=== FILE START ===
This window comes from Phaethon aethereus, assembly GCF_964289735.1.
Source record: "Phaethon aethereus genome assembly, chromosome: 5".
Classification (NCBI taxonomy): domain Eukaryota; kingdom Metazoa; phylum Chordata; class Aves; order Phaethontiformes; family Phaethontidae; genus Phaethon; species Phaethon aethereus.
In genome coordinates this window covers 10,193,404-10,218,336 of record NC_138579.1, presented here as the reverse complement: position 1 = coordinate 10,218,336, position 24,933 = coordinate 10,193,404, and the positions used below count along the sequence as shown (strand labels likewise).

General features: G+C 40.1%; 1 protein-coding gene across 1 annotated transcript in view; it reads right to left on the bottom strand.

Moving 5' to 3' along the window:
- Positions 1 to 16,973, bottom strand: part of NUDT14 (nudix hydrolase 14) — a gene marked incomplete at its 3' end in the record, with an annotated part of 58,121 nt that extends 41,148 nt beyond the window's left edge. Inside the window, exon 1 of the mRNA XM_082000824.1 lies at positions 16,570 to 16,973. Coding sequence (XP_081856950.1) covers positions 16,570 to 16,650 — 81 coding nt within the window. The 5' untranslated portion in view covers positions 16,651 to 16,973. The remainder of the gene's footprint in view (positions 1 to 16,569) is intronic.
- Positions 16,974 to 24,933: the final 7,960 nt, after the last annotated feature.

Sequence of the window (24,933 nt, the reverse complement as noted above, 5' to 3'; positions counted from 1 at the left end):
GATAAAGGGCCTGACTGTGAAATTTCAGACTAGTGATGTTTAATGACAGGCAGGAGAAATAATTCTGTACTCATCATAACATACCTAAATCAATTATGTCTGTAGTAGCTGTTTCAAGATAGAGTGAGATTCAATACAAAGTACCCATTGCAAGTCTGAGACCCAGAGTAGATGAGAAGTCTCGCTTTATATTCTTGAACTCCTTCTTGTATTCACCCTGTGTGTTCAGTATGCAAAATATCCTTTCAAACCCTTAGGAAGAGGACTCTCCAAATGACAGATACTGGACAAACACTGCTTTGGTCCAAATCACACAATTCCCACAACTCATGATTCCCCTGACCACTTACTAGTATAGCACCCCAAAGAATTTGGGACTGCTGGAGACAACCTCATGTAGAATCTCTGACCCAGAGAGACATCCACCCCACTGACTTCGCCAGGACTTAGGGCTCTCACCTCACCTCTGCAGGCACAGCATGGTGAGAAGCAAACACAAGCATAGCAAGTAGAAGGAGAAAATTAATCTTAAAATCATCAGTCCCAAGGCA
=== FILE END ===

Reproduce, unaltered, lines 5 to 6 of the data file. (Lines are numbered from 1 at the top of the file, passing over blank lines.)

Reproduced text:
General features: G+C 40.1%; 1 protein-coding gene across 1 annotated transcript in view; it reads right to left on the bottom strand.

Moving 5' to 3' along the window: